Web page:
Januvia should not be used in patients with type 1 diabetes or for the treatment of diabetic ketoacidosis.
Use in Patients with Renal Insufficiency: A dosage adjustment is recommended in patients with moderate or severe renal insufficiency and in patients with ESRD requiring hemodialysis or peritoneal dialysis. (See Pharmacology and Pharmacokinetics under Actions and Dosage & Administration.)
Use with Medications Known to Cause Hypoglycemia: In clinical trials of Januvia as monotherapy and Januvia as part of combination therapy with metformin or pioglitazone, rates of hypoglycemia reported with Januvia were similar to rates in patients taking placebo. The use of Januvia in combination with medications known to cause hypoglycemia eg, sulfonylureas or insulin, has not been adequately studied.
Use in pregnancy: Pregnancy Category B: Reproduction studies have been performed in rats and rabbits. Doses of Januvia up to 125 mg/kg (approximately 12 times the human exposure at the maximum recommended human dose) did not impair fertility or harm the fetus. There are, however, no adequate and well-controlled studies in pregnant women. Because animal reproduction studies are not always predictive of human response, Januvia should be used during pregnancy only if clearly needed.
Sitagliptin administered to pregnant female rats and rabbits from gestation days 6-20 (organogenesis) was not teratogenic at oral doses up to 250 mg/kg (rats) and 125 mg/kg (rabbits), or approximately 30- and 20-times human exposure at the maximum recommended human dose (MRHD) of 100 mg/day, based on AUC comparisons. Higher doses increased the incidence of rib malformations in offspring at 1000 mg/kg or approximately 100 times human exposure at the MRHD.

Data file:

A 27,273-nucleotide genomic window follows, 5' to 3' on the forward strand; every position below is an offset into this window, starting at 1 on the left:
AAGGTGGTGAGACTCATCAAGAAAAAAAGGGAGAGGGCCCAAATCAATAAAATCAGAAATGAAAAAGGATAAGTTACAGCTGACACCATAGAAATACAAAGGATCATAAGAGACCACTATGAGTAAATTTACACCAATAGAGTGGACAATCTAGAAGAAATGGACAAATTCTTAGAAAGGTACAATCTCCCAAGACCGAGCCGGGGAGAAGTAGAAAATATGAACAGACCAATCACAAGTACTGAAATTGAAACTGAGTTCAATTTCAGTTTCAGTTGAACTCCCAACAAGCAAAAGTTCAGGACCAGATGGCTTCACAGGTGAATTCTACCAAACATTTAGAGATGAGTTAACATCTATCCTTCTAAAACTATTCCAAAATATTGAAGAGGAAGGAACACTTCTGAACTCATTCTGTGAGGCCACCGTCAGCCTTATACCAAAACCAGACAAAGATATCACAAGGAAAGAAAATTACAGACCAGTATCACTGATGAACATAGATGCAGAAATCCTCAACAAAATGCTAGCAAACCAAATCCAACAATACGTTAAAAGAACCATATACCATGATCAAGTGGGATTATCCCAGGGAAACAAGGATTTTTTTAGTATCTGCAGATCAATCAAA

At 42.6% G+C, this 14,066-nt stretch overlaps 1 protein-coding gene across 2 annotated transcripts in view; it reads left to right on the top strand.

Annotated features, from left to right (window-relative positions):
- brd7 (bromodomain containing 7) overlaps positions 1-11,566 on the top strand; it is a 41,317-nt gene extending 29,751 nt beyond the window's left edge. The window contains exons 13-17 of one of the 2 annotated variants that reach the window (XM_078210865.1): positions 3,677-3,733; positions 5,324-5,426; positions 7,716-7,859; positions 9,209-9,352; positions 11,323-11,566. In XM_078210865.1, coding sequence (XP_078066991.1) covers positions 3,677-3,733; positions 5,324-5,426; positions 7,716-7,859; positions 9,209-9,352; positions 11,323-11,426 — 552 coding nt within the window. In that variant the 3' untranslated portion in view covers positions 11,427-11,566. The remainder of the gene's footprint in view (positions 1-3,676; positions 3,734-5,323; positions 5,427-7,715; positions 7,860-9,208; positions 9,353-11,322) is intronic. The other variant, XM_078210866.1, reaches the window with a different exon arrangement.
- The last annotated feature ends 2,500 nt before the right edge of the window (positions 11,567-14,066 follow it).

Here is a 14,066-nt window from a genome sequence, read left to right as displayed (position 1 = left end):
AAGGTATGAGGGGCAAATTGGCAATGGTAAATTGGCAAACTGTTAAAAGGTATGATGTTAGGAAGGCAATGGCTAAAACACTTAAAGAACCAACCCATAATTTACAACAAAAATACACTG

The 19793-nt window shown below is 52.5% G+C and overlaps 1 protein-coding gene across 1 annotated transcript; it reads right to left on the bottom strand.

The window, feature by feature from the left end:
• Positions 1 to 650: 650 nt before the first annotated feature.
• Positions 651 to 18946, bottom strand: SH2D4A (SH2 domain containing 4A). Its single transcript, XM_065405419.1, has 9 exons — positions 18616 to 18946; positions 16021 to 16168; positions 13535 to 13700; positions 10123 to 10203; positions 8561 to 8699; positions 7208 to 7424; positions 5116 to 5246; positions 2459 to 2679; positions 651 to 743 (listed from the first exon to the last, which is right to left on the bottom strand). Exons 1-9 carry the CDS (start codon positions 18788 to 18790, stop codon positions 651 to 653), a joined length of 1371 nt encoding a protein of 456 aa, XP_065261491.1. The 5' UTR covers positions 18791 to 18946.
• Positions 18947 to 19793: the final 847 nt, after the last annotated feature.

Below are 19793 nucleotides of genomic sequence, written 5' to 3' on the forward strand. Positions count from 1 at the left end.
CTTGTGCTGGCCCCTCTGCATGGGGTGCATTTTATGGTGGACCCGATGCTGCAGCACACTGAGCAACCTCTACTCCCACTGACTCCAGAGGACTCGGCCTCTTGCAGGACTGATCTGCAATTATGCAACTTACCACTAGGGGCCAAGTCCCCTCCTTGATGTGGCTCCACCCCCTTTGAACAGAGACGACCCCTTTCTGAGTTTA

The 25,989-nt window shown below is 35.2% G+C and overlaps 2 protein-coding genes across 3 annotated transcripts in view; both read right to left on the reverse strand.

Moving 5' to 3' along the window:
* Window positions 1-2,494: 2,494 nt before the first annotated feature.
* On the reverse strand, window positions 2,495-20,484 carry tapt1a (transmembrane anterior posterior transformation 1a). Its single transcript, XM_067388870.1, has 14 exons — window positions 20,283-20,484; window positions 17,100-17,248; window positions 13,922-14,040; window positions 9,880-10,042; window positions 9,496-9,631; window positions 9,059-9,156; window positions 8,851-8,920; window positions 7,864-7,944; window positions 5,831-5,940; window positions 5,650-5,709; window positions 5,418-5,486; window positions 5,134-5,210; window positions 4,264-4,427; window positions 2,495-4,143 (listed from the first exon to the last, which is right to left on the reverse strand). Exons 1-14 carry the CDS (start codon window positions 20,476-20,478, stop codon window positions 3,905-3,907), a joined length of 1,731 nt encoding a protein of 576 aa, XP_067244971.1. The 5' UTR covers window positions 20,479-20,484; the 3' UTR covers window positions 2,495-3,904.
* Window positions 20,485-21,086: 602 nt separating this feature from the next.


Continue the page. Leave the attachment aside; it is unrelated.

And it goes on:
Sitagliptin administered to female rats from gestation day 6 to lactation day 21 decreased body weight in male and female offspring at 1000 mg/kg. No functional or behavioral toxicity was observed in offspring of rats.
Placental transfer of Sitagliptin administered to pregnant rats was approximately 45% at 2 hrs and 80% at 24 hrs post-dose. Placental transfer of Sitagliptin administered to pregnant rabbits was approximately 66% at 2 hrs and 30% at 24 hrs.
Use in lactation: Sitagliptin is secreted in the milk of lactating rats at a milk to plasma ratio of 4:1. It is not known whether sitagliptin is excreted in human milk. Because many drugs are excreted in human milk, caution should be exercised when Januvia is administered to a nursing woman.
Use in children: Safety and effectiveness of Januvia in pediatric patients have not been established.
Use in the elderly: Of the total number of subjects (N=3884) in clinical safety and efficacy studies of Januvia, 725 patients were ≥65 years, while 61 patients were ≥75 years. No overall differences in safety or effectiveness were observed between subjects ≥65 years and younger subjects. While this and other reported clinical experience have not identified differences in responses between the elderly and younger patients, greater sensitivity of some older individuals cannot be ruled out.
Sitagliptin is known to be substantially excreted by the kidney. Because elderly patients are more likely to have decreased renal function, care should be taken in dose selection in the elderly, and it may be useful to assess renal function in these patients prior to initiating dosing and periodically thereafter (see Pharmacology and Pharmacokinetics under Actions and Dosage & Administration).